question regarding a home generator purchase for emergency power
August 11, 2017 6:52 AM   Subscribe

wondering about the differences between Generac and Honda (besides 3-4K)...

I'm having an electrician install an electrical input for a gas powered generator into our panel so that in the event of a power outage we can hook up and run our well pump, refrigerator, etc, probably using something in the range of 7000 watts. I spoke to my local tool dealer from whom I've bought many items that I want for the long haul. They generally only sell lines that are of high quality, so my pressure washer, tractor, chain saws etc. have all been from them and have held up beautifully.

When I spoke to them about a generator they suggested Honda, and the ones I am looking at are around 4-5K. Friends have recommended Generac and those run around 1K (through the bix box home retailers). I'm not oblivious to the obvious potential quality differences but at that price differential I have to ask what the difference is if I'm buying something I may only use 1-2 times a year or possibly never.

I'd rather pose the question here than with my local dealer as I would be afraid it might sound insulting and I am genuinely curious.

Thank-you.
posted by docpops to Home & Garden (9 answers total) 3 users marked this as a favorite
 
"Gas-powered" as in a portable gasoline powered, or as in an installed utility natural gas / tank propane powered generator?

If you're speaking of the latter, Generac has a pretty dominant position in the market for home emergency generation. Ours was installed in 2013 and has worked without fail the 2-3 times per year it is called upon. We have a maintenance contract but they come out once a year to check the oil, that's all. Many of our neighbors have them and ditto no complaints. Folks who had them in 2012 for Sandy ran them basically 24 hours a day for a week with no issues.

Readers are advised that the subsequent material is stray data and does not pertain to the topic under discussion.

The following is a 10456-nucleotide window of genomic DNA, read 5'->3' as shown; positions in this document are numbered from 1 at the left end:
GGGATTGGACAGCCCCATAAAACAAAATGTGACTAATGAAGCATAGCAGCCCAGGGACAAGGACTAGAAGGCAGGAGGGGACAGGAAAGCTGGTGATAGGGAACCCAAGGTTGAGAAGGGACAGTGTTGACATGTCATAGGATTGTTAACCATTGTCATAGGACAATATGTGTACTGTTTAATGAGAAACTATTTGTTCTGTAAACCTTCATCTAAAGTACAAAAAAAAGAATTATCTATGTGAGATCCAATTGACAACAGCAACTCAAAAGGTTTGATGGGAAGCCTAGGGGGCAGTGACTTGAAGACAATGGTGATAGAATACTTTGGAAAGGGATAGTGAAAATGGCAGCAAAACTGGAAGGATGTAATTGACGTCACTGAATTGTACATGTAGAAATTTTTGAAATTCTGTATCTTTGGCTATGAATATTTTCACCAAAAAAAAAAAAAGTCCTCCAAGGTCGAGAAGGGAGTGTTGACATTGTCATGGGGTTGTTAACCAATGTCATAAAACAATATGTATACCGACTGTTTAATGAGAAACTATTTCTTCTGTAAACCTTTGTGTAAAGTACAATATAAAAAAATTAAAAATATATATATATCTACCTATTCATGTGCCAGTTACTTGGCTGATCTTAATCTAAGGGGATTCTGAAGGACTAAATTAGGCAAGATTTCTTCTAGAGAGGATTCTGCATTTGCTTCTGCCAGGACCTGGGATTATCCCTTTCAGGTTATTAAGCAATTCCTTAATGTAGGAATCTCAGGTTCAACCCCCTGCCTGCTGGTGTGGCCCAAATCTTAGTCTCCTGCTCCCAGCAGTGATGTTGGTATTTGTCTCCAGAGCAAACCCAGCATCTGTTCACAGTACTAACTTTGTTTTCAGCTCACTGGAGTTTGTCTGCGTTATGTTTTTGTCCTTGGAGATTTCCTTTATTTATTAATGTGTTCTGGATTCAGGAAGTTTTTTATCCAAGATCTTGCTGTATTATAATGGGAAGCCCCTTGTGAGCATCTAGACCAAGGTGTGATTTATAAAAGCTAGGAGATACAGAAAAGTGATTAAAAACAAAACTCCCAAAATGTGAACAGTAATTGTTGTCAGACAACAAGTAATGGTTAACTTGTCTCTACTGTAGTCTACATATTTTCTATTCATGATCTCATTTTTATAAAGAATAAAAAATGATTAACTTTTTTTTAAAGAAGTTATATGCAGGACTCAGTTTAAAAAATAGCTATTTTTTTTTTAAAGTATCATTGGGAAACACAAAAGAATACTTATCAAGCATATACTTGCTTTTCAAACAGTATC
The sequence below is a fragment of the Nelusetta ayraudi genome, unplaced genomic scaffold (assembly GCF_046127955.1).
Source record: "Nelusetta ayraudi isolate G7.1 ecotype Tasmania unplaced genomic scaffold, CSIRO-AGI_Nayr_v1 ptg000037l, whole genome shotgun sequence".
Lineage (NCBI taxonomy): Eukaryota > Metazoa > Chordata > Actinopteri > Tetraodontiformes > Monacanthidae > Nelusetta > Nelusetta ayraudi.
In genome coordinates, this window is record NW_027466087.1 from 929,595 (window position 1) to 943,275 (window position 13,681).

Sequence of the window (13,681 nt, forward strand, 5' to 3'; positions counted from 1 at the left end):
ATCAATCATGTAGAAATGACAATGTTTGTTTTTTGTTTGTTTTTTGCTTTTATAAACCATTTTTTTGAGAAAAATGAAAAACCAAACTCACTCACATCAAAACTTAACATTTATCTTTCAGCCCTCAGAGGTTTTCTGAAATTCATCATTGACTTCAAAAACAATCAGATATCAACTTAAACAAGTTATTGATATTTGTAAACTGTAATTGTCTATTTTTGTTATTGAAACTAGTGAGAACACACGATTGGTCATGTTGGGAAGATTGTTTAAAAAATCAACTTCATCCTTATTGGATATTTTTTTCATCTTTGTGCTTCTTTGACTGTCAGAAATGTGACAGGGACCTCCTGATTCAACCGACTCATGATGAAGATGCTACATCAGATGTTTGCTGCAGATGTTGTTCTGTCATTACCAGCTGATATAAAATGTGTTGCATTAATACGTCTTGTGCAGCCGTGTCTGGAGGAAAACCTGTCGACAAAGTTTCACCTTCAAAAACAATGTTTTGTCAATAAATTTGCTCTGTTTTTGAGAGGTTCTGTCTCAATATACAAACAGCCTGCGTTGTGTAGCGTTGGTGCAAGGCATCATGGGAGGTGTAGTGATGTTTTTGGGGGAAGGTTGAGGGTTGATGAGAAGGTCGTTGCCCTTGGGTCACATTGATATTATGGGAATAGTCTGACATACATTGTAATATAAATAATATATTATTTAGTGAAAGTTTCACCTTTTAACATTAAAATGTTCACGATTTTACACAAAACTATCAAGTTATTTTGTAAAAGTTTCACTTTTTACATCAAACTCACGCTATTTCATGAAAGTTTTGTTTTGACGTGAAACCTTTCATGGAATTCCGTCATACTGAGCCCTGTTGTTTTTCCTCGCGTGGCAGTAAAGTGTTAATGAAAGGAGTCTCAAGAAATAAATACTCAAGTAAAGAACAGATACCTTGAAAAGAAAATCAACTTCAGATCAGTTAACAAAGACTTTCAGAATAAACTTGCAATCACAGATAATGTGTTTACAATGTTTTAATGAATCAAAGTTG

posted by MattD at 7:08 AM on August 11 [1 favorite]


I used to work at a generator shop, and your question isn't insulting (in fact, they get some version of that question pretty much every day). Comparing products of similar size and output, the biggest difference is that Generac doesn't make motors, they buy them. Honda makes their own motors, and a Honda motor of a given size will generally be smoother and quieter than a comparable Briggs & Stratton, not even accounting for a muffler. But you pay extra to have the better motor.

Are you looking at standby generators in enclosures, or portable generators in open cages? A cheap portable Generac at a big box hardware store is going to have basically a lawnmower engine and it will be very noisy. We used to tell people the best muffler for a noisy portable generator was a really long extension cord. We couldn't sell Honda due to a territory license restriction, but we had Kubota portables that were really good (probably equal in quality to a Honda portable, and quieter than a Generac or Home Depot Special). They also cost more, and most people wanted "cheap" more than they wanted "quiet."

Standby generators in full enclosures will be much quieter and probably more reliable over the long haul, but you'd almost certainly be in the $5K range if not more. Generac standby generators are fine products, but I second the recommendation for the service contract.
posted by fedward at 7:22 AM on August 11


With that price difference, you are probably looking at two completely different types of generators. The Honda is probably an inverter generator that makes DC power then converts to AC power, like the EU7000iS. These are extremely efficient and quiet, but cost a lot more. These probably use about 1/10 the gasoline of a regular generator and are so quiet you can have a regular conversation over them without raising your voice at all. They are ideal if you are in a remote place where you have carry fuel in a long way, or if you want to enjoy nature without hearing a generator. They are also good after a hurricane when gasoline distribution is disrupted and is being rationed.
The Generac will be a traditional gas combustion engine turning a big dumb coil/magnet to make AC power.
Both are very reliable brand names. Honda makes extremely reliable and forgiving engines that are used in many other brands generators, but they tend not to make their own traditional generators very often. Briggs and Straton is another popular engine manufacturer used in a lot of generator brands. Some generator manufacturers offer both engine types, with the Honda engines typically $100-200 more.
Generac's specialty are standby generators that are typically self contained, weatherproof units that are permanently tied into automatic switching units. For $4k, you could likely get a Generac that is more like 20kW output that would run your whole house. Of course the switches would cost more that the 7kW setup.